Bridging Cultural Differences
by Marlene Bylenga, SCSBC International Education Coordinator ◊
Effective communication is a challenge in almost all forms of interpersonal relationships, however communication in a multicultural situation involves an additional layer of complexity. When we are involved in a situation where there is a problem to be solved, the cultural framework we are accustomed to will affect the way in which the difficulty is conceptualized and resolved. What are some strategies we can put into place to enable us to build bridges in situations where the culture gap seems very wide?
One of the essential tools to building effective bridges is for one to understand their own culture and the culture they are interacting with. Understanding culture will enable individuals to recognize their own stereotypes, biases and assumptions about the differences in the cultures they interact with. Recognizing biases will enable individuals not to fall into the trap of making assumptions which can interfere with the problem solving process. An example of a faulty assumption is the belief that the thinking patterns of cultures are the same. Some cultures are very linear in their thinking and reasoning while others may be quite integrative in their thinking patterns. It takes patience and understanding on each individual’s part to resolve issues when each person has a different way of reasoning. The healthy approach is to find a way to come to a consensus which integrates both ways of reasoning.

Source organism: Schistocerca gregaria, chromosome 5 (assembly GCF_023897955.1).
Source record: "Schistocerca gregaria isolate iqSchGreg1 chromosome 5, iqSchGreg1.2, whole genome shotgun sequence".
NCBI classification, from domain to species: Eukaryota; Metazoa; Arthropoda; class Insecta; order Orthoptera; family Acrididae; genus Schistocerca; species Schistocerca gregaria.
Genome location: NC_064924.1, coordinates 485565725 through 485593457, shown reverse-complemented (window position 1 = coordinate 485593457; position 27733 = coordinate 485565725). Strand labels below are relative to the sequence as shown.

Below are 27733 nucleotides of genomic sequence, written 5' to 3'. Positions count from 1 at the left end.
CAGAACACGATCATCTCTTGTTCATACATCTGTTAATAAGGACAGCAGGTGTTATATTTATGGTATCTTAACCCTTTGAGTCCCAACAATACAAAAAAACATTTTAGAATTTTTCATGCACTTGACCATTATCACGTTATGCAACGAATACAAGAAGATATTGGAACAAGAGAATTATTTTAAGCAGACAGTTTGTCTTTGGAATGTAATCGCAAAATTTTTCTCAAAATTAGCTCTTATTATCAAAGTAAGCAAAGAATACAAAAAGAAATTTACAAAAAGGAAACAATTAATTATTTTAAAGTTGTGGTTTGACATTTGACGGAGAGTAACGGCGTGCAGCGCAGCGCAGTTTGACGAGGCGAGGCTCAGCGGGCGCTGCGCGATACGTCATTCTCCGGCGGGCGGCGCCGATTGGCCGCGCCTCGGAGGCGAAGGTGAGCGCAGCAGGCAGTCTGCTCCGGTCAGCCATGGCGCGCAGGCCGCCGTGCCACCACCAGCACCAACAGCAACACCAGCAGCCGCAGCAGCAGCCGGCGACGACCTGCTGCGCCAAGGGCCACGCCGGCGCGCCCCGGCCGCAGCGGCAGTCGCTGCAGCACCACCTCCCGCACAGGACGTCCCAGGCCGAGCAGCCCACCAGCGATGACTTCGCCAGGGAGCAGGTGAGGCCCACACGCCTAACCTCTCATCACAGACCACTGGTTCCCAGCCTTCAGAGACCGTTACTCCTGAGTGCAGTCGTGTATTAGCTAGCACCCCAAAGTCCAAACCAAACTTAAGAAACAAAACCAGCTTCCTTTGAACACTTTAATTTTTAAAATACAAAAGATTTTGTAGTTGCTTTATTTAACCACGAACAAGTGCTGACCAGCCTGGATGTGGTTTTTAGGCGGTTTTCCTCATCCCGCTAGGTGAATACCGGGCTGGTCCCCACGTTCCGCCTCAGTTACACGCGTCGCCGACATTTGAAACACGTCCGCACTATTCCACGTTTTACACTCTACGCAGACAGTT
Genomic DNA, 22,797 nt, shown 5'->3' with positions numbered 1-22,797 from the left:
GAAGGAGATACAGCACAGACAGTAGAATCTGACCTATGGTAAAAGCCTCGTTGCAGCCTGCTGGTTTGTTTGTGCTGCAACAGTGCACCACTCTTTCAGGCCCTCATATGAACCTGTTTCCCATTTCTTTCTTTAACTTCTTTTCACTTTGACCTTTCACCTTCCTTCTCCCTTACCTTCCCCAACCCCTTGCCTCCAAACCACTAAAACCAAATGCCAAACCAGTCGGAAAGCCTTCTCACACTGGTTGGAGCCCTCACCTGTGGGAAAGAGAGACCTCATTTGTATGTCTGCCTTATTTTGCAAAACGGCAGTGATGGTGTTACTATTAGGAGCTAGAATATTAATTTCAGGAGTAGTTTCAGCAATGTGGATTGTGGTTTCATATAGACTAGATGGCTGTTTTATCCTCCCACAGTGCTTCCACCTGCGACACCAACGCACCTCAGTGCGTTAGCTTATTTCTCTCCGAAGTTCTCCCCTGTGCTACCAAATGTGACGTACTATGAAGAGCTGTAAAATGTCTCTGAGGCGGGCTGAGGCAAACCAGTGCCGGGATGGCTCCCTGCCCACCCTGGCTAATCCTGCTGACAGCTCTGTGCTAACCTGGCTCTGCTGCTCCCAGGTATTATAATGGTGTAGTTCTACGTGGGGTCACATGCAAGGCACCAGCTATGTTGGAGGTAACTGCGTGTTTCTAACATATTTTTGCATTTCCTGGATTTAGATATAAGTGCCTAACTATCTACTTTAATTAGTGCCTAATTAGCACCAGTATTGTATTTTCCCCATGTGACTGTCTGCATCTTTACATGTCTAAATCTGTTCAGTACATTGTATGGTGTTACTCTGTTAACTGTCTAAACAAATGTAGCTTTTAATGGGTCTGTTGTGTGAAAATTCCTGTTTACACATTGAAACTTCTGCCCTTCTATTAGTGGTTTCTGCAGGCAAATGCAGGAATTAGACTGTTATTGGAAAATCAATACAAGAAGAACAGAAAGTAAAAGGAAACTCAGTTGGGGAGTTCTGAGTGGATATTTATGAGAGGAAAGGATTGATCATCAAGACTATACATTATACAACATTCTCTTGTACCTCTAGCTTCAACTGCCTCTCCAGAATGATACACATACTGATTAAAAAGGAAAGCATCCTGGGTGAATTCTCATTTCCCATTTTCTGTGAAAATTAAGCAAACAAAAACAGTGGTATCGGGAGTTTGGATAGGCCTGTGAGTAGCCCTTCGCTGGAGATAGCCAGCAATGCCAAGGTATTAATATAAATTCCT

Another pitfall to healthy communication is that one individual is out to fix the other to fit into their cultural perspective. Instead, individuals need to explore ways to expand each others awareness and then combine elements of each cultural style into a comfortable way of interacting.
Additionally, differing language abilities and past experiences affect our communication. As we deal with others we need to be aware of the differing levels of ability in language. Using jargon, acronyms and words which have two meanings can hinder effective communication. Differences in social, economic, academic and personal backgrounds can also have a profound effect on the way we communicate.
Cultural fluency means recognizing that there are differing cultural starting points but it does not mean that we need to give up our own core identities. Remaining open-minded and flexible will allow us to experience the richness and diversity with which the Lord has created humankind.